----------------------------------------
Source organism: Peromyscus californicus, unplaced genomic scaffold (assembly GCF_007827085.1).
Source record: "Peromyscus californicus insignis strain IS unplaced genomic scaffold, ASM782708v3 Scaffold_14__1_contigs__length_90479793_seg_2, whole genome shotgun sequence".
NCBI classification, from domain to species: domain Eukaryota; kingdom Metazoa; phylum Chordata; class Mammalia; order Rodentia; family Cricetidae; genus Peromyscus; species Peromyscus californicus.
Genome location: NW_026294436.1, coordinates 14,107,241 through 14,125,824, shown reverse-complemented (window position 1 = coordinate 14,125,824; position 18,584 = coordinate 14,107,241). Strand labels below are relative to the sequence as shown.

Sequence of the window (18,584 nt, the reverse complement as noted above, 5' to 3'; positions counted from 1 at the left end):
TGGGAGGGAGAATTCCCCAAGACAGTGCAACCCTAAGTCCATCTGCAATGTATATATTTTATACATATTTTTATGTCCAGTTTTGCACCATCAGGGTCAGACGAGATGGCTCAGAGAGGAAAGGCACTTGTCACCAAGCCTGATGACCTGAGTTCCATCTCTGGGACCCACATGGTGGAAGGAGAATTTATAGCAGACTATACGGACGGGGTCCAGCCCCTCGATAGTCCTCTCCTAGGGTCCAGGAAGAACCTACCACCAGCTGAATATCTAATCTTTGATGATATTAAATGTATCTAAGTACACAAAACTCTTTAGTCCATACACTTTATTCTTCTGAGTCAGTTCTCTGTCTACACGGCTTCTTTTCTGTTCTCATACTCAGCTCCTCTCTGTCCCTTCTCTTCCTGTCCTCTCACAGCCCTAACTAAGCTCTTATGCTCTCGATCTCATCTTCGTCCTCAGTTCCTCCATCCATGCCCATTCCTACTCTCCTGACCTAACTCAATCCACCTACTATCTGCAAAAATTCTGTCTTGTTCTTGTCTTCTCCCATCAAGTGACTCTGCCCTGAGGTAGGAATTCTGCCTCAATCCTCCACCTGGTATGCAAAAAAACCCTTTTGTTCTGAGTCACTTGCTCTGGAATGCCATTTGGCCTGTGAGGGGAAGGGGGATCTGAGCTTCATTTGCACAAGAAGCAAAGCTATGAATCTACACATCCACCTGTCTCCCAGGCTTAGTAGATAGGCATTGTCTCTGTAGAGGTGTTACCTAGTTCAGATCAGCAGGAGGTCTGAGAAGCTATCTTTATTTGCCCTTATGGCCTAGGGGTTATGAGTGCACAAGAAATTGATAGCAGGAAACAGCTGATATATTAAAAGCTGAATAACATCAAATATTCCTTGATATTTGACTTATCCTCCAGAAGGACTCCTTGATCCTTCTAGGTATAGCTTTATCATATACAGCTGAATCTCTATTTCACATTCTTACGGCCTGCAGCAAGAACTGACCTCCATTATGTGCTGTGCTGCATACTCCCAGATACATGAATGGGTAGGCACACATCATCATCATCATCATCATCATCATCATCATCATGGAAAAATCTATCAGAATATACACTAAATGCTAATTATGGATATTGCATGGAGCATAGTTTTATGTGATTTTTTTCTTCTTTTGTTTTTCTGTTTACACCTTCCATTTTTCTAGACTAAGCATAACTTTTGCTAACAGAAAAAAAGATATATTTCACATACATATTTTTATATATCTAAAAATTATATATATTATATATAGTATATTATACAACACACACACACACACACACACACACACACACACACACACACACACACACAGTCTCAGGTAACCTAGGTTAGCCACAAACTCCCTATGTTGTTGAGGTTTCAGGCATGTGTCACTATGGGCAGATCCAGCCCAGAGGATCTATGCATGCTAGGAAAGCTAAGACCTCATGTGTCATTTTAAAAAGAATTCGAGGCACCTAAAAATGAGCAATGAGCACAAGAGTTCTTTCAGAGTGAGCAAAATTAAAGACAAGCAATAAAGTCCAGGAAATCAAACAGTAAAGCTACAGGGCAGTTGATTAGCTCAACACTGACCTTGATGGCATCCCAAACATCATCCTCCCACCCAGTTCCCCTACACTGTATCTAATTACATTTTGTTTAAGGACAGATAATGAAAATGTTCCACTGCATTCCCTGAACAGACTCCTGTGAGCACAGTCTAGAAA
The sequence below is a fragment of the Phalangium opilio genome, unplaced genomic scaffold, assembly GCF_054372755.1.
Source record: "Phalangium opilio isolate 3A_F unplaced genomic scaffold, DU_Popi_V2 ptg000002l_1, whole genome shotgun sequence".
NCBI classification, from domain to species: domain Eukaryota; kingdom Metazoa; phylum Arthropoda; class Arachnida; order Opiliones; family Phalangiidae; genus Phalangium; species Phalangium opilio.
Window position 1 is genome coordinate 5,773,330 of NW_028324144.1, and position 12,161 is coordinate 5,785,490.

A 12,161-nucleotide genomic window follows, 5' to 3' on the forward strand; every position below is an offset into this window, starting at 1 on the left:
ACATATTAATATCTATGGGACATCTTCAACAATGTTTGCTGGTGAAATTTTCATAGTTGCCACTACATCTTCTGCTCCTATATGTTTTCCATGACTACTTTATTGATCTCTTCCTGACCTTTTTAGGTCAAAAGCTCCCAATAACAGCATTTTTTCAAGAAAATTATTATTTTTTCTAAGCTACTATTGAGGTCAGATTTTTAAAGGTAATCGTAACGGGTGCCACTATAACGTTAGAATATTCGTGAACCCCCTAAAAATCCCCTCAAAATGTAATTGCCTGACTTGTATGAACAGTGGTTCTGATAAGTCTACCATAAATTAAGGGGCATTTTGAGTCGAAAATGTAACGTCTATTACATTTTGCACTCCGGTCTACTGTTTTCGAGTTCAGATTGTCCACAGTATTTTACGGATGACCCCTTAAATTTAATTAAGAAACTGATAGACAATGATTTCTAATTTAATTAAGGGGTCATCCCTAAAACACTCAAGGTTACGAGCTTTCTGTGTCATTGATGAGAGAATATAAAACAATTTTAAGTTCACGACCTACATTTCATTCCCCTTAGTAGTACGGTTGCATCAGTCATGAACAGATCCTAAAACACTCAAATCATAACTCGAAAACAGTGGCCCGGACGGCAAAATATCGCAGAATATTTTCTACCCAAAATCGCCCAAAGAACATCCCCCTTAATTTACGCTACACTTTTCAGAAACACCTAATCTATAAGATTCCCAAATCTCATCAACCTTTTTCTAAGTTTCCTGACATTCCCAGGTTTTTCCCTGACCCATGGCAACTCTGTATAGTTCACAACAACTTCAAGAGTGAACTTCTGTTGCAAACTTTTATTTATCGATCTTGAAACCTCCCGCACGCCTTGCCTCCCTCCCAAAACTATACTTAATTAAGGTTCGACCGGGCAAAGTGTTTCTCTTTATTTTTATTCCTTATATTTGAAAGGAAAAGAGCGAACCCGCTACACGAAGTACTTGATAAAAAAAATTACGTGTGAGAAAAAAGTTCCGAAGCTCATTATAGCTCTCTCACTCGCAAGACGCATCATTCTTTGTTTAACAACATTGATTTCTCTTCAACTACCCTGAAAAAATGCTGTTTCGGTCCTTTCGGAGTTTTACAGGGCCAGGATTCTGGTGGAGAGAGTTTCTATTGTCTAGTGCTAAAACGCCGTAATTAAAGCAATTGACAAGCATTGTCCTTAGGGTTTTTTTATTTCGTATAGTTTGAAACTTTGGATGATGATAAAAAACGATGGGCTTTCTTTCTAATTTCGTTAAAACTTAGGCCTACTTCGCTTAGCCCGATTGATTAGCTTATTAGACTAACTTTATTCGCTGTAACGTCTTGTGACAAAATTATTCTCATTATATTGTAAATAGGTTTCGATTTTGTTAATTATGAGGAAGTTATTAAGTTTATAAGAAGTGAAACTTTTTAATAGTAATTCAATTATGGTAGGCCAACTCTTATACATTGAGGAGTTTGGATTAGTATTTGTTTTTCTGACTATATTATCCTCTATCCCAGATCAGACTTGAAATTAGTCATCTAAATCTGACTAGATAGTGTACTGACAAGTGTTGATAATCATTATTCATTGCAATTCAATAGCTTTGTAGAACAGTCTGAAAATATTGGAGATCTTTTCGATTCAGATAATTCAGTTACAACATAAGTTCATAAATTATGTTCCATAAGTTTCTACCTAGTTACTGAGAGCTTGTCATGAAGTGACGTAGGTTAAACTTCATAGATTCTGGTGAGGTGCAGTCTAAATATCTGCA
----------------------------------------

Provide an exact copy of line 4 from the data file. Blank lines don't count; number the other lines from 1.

Genome location: NW_026294436.1, coordinates 14,107,241 through 14,125,824, shown reverse-complemented (window position 1 = coordinate 14,125,824; position 18,584 = coordinate 14,107,241). Strand labels below are relative to the sequence as shown.